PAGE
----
I was – oh, geez – still in elementary school, growing up on Transformers G1 and Transformers: Beast Wars. Mainframe and HASBRO had just started airing the third season of Beast Wars, and by the second episode – the introduction of Depth Charge – I finally found my favourite character. The whole season introduced us to the animosity and history between Depth Charge and his nemesis, Rampage, and I couldn't sit still between the episodes to wait for more. Somewhere about this time, I stumbled upon the now-defunct Beast Wars Anonymous fanfiction website, and by Primus! had I fallen in love with all the wonderful side adventures the folks at BWA had come up with. It inspired me to try my own hand, and I posted some things to other websites (BWA was no longer being updated at this point in time), and began the slow process of evolving as a writer. Long story short, I was about ten years old when I first started writing.
I can't say I've ever finished the current incarnation of my fanfic, although I'm still picking at it here and there, but my original works are now my priority, so the fanfics will only be updated between those. I'm proud to say that I do better on finishing my original works, though. Uncertain Heirs (out for agent queries) and Thoroughbred are entirely completed, and I have several other first drafts that I'm currently editing. Uncertain Heirs took me about a year and a half to properly write, edit, revise, repeat, until it was done; on the other hand, Thoroughbred took around six months. I've got two long short stories/short novellas that I'm in the process of editing now, one of which I completed just this past July for Camp NaNoWriMo (The Cardinal's Direction), the other I wrote during NaNoWriMo 2013 (We Can See It Through The Window). I'm hoping those'll only take me an average of a year to finish in their entireties.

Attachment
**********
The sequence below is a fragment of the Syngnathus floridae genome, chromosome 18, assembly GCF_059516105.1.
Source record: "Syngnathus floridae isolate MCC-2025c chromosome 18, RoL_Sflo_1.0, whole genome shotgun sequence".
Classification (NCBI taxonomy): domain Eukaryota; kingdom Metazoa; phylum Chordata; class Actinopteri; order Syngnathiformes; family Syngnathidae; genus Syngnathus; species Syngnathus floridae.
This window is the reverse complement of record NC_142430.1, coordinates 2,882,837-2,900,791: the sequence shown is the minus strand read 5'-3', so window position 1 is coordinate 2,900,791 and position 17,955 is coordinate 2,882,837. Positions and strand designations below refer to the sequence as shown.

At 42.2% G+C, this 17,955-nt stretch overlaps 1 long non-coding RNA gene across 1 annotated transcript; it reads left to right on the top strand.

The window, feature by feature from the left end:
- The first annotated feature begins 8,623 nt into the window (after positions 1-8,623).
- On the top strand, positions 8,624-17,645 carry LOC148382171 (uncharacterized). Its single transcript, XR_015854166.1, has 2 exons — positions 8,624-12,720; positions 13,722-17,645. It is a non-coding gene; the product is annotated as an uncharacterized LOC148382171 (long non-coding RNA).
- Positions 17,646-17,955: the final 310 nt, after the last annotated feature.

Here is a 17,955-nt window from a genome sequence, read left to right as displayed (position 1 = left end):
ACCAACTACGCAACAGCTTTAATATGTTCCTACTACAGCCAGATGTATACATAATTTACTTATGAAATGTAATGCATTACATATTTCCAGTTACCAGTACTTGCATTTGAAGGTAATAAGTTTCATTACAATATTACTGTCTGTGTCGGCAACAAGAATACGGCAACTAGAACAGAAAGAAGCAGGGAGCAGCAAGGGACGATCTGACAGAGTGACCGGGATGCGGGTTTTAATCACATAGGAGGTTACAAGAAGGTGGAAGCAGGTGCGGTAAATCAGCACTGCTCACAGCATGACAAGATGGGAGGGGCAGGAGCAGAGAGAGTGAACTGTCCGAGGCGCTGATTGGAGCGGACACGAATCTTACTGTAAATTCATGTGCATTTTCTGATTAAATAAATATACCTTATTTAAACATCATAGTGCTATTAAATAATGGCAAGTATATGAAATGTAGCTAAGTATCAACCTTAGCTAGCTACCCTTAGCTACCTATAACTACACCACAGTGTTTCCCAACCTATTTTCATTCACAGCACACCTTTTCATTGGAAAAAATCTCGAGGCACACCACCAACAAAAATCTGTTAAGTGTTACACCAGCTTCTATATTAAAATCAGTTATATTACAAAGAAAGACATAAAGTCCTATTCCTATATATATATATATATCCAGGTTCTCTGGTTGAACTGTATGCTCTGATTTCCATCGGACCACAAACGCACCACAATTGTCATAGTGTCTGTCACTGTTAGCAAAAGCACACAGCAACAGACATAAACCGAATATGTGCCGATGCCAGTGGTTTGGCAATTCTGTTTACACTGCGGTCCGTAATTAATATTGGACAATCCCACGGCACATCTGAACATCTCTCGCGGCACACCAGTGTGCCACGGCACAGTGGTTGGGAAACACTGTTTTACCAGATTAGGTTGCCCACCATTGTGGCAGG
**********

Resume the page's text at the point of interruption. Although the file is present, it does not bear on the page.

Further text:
The reason it takes me so long to complete these works is because I'm doing a 40-hour a week day job, so I only have (if I sit down and focus) about 3 hours a night to write and edit. The weekends are always up for grabs, as those days depend on what "real life" demands of me. And sometimes "real life" doesn't take my writing seriously, which I think is because I do all my writing on the computer, and most people these days presume that if you're on a computer (or any mobile device), that you're just using social media. But see, if I'm not writing, I am still on the computer, but I'm putting together research, pinning down business plans for self-publishing, or just trying to get my questions answered. Social media really only takes up about . . . eh, I'll shoot high, and say I spend about an hour and a half total on social media each day, but my Twitter usage is limited to advertising and marketing what I have for sale.
It's somewhat surprising how involved self-publishing can become. Someone who's just doing the basic Kindle book and limited advertising won't spend that much time on the business side, but when you really get into wanting to publish your own works under your own name – and by name, I mean press name – then you have to start looking into business plans, record keeping, accounting methods, licensing, short- and long-term goals, marketing, so on and so on. It can become an involved process, especially if you're doing it all on your own like I am.
Which reminds me: if you're going to self-publish, and do it seriously because you want to make money, then you need to develop plans to get your writing from point Imagination to point Published. A good number of my stories come from unique dreams that I've had, and many of them have an open-endedness that I have to fill in to make complete stories. The way I do that is to write out what I have, then consort with critiquing groups (Scribophile is my favourite, as it has a straightforward system, and like-minded folks who're there wanting just as serious of feedback for what they're giving) to discover the holes I can't see. Based on their feedback, I fill in, cut, edit, polish, revise, and do everything else it takes to make the story viable and marketable. If it takes me three rounds of editing, then it takes me three rounds, same as if it takes me nine. You can't be afraid to work on something if you want to have a finished product.
And that might just be the most interesting thing about my writing process, in that I use my patience to get me through the process. Yes, it does look daunting sometimes, to have just finished one round of edits to only have to go back and start all over again.
But trust me, it's worth it.
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